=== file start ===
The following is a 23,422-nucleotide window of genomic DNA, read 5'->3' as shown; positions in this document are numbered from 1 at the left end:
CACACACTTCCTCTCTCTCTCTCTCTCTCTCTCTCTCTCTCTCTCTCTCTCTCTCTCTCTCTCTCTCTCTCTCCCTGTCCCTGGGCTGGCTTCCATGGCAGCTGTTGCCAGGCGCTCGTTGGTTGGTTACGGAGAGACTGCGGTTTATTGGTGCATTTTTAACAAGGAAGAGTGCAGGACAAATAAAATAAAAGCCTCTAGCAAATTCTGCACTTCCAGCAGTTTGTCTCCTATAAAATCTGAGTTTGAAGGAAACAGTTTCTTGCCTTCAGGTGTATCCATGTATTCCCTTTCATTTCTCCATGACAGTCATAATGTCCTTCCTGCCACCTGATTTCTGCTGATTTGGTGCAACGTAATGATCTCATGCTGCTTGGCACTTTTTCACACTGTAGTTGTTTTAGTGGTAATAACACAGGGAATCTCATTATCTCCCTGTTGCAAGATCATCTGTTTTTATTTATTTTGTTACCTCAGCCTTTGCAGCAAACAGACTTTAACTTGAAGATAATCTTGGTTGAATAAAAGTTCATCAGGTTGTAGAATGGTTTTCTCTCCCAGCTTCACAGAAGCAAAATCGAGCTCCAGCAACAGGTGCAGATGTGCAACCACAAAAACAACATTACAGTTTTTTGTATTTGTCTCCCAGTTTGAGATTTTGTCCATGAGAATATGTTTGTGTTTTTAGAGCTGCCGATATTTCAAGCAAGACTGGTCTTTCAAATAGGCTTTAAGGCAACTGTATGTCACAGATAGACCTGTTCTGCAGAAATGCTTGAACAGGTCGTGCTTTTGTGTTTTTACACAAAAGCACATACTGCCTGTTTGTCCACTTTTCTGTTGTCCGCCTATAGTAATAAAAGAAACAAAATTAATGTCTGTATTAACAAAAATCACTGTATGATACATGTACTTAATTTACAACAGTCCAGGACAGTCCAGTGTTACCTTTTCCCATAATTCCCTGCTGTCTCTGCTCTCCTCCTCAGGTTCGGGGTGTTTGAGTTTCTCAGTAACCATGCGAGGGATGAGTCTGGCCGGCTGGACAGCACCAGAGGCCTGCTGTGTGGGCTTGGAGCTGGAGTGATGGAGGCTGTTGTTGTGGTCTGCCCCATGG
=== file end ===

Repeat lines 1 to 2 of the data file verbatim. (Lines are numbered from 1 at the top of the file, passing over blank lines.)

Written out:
The following is a 23,422-nucleotide window of genomic DNA, read 5'->3' as shown; positions in this document are numbered from 1 at the left end:
CACACACTTCCTCTCTCTCTCTCTCTCTCTCTCTCTCTCTCTCTCTCTCTCTCTCTCTCTCTCTCTCTCTCTCCCTGTCCCTGGGCTGGCTTCCATGGCAGCTGTTGCCAGGCGCTCGTTGGTTGGTTACGGAGAGACTGCGGTTTATTGGTGCATTTTTAACAAGGAAGAGTGCAGGACAAATAAAATAAAAGCCTCTAGCAAATTCTGCACTTCCAGCAGTTTGTCTCCTATAAAATCTGAGTTTGAAGGAAACAGTTTCTTGCCTTCAGGTGTATCCATGTATTCCCTTTCATTTCTCCATGACAGTCATAATGTCCTTCCTGCCACCTGATTTCTGCTGATTTGGTGCAACGTAATGATCTCATGCTGCTTGGCACTTTTTCACACTGTAGTTGTTTTAGTGGTAATAACACAGGGAATCTCATTATCTCCCTGTTGCAAGATCATCTGTTTTTATTTATTTTGTTACCTCAGCCTTTGCAGCAAACAGACTTTAACTTGAAGATAATCTTGGTTGAATAAAAGTTCATCAGGTTGTAGAATGGTTTTCTCTCCCAGCTTCACAGAAGCAAAATCGAGCTCCAGCAACAGGTGCAGATGTGCAACCACAAAAACAACATTACAGTTTTTTGTATTTGTCTCCCAGTTTGAGATTTTGTCCATGAGAATATGTTTGTGTTTTTAGAGCTGCCGATATTTCAAGCAAGACTGGTCTTTCAAATAGGCTTTAAGGCAACTGTATGTCACAGATAGACCTGTTCTGCAGAAATGCTTGAACAGGTCGTGCTTTTGTGTTTTTACACAAAAGCACATACTGCCTGTTTGTCCACTTTTCTGTTGTCCGCCTATAGTAATAAAAGAAACAAAATTAATGTCTGTATTAACAAAAATCACTGTATGATACATGTACTTAATTTACAACAGTCCAGGACAGTCCAGTGTTACCTTTTCCCATAATTCCCTGCTGTCTCTGCTCTCCTCCTCAGGTTCGGGGTGTTTGAGTTTCTCAGTAACCATGCGAGGGATGAGTCTGGCCGGCTGGACAGCACCAGAGGCCTGCTGTGTGGGCTTGGAGCTGGAGTGATGGAGGCTGTTGTTGTGGTCTGCCCCATGG